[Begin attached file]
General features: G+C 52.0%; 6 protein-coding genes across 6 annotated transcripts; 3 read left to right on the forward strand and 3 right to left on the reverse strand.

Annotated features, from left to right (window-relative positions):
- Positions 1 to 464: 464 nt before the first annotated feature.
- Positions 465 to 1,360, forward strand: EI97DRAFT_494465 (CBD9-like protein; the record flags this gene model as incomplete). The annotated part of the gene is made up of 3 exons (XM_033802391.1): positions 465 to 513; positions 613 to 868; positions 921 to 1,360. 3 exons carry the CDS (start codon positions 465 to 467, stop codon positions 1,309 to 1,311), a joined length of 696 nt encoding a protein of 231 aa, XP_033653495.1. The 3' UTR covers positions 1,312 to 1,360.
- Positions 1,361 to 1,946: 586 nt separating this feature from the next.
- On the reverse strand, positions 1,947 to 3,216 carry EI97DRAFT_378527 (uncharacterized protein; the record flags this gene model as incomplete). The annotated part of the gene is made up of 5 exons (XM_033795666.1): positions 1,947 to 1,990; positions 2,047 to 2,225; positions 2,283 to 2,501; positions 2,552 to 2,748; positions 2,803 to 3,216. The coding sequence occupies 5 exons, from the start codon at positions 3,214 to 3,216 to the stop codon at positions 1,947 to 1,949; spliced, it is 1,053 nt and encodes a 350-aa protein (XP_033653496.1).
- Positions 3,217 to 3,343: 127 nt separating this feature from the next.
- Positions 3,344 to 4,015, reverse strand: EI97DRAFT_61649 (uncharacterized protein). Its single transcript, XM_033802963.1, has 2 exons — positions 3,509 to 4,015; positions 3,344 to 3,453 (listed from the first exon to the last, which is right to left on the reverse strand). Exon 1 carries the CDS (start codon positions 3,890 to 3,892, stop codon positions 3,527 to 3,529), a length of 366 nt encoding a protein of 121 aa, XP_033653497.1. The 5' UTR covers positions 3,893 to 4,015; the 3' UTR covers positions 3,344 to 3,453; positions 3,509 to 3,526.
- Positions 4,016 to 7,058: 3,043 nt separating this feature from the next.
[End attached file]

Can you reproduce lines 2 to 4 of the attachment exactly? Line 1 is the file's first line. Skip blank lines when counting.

Annotated features, from left to right (window-relative positions):
- Positions 1 to 464: 464 nt before the first annotated feature.
- Positions 465 to 1,360, forward strand: EI97DRAFT_494465 (CBD9-like protein; the record flags this gene model as incomplete). The annotated part of the gene is made up of 3 exons (XM_033802391.1): positions 465 to 513; positions 613 to 868; positions 921 to 1,360. 3 exons carry the CDS (start codon positions 465 to 467, stop codon positions 1,309 to 1,311), a joined length of 696 nt encoding a protein of 231 aa, XP_033653495.1. The 3' UTR covers positions 1,312 to 1,360.